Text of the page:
- Jim Redden
- Portland Tribune - News
Relief workers on way
Beaverton registered nurse Lorie Baker has provided medical care in Haiti, Pakistan and, most recently, Albania during the Kosovo crisis in 1999.
Now, Baker, a staff nurse for Portland-based Northwest Medical Teams, and three volunteer medical workers are on their way to northern Iraq to provide medical care and other aid to Iraqis affected by the war.
The group left Portland International Airport on Monday morning for Ankara, Turkey, where they will meet up with Joe DiCarlo, Northwest Medical Teams disaster response manager, who flew there last week.
DiCarlo has arranged for the team to cross the Turkish border into Iraq, perhaps on Thursday, with about $40,000 in medical supplies. They will help care for about 12,000 displaced families in the northern Dohuk province.
Besides Baker and DiCarlo, members of the team are Jackie Gust, a Portland registered nurse; Dr. Mike Pendleton of Hood River; Dr. Catlin Goss of Seattle; and Scott Gotter, a Portland firefighter and paramedic.
Local rescuers aid in Iraq
Oregon Air Force Reserve parajumpers were involved in another risky rescue operation in Iraq last week.
A statement from the Combined Forces Air Component Command said two wounded special operations soldiers were found and evacuated Wednesday during conditions that included poor visibility from blowing sand and dust.
The rescue effort included members of the 939th Rescue Wing, stationed at the Portland Air Base. They have been involved in numerous missions since being deployed to the Middle East several months ago.
Four days before last week's rescue, the mission of the rescue wing officially was changed to midair refueling operations. The switch, which has been more than a year in the making, was formalized at a ceremony held at the Portland base.
War forum set
A peace activist and an outspoken critic of the peace movement will be among six Portland State University faculty members who will discuss the political fallout of the war with Iraq at a public forum.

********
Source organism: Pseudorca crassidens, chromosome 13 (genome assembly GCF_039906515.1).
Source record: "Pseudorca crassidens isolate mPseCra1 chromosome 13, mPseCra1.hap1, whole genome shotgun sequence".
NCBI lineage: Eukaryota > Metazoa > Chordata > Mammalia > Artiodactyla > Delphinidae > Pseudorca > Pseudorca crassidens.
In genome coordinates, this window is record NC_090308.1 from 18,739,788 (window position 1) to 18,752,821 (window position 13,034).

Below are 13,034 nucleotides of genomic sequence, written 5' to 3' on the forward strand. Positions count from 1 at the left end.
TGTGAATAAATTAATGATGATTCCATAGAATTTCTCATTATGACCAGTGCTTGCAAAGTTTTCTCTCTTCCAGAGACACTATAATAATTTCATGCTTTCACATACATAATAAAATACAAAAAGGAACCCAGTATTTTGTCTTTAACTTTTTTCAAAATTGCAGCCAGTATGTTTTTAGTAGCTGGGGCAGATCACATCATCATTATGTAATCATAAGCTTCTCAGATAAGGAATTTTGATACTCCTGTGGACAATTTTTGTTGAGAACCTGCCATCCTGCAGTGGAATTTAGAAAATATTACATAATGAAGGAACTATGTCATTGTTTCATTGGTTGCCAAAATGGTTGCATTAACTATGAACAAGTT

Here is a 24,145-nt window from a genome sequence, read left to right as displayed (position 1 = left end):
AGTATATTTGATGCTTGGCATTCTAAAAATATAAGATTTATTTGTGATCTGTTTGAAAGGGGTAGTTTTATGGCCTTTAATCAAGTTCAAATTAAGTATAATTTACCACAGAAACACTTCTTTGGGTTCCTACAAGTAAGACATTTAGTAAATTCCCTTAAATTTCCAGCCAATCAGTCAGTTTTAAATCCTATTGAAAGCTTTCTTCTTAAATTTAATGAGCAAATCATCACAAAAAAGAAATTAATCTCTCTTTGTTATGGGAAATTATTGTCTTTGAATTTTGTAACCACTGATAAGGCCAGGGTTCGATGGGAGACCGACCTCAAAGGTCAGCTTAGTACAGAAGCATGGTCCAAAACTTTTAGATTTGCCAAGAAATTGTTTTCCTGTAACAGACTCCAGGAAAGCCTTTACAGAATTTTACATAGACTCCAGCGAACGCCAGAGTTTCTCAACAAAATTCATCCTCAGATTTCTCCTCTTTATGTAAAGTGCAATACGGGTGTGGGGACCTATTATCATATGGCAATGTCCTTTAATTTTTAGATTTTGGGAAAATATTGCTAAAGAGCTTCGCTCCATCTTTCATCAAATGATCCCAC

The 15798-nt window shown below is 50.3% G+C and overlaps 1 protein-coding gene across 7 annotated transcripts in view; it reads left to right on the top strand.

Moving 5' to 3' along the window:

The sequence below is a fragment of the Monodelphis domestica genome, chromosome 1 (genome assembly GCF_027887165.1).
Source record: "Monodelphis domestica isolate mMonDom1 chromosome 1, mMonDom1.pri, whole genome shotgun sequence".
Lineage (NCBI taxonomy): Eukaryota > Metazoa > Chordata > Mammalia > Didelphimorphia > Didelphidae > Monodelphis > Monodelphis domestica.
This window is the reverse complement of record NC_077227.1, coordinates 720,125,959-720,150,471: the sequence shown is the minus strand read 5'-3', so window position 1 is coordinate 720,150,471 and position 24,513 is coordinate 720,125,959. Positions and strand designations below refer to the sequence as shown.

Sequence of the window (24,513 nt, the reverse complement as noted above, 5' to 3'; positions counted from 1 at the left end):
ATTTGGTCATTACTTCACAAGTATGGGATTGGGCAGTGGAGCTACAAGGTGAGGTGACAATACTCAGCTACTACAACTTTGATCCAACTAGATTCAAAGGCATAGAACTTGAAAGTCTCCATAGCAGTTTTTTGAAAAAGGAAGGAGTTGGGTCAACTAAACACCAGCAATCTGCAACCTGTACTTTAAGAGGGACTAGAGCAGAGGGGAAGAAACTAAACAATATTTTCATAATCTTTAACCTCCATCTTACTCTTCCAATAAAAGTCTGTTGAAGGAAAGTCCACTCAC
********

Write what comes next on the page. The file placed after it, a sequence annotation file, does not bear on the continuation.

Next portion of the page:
It will be held at 2 p.m. Monday in Room 327 of the school's Smith Center, 1825 S.W. Broadway.
The speakers will include peace activist Tom Hastings, a conflict resolution instructor; peace movement critic David Horowitz, a history professor; Ron Tammen, director of the Hatfield School of Government; John Damis, a political science professor; Friedrich Schuler, a history and international studies professor; and John Mandeville, a history professor with the Middle East Studies Center.
Stoudamire case drags on
Damon Stoudamire's case for felony possession of marijuana Ñ which fell apart after a trial judge ruled that a search of Stoudamire's home was not valid Ñ is beginning a long, slow trip through the appellate process.
State prosecutors, whose arguments for why the search was good had been due to the Oregon Court of Appeals last week, have filed for a routine extension of time. Their brief now is due May 6.
The Portland Trail Blazer was charged after Lake Oswego police responded to a burglar alarm at his house in February 2002 and found marijuana in a storage space.
Clackamas County Circuit Judge John Lowe threw out the search last summer after he concluded that it did not meet exceptions to a requirement that police must have a warrant to search a residence. The legality of the search is the issue on appeal, a process that could take a year or more.
Ñ Tribune staff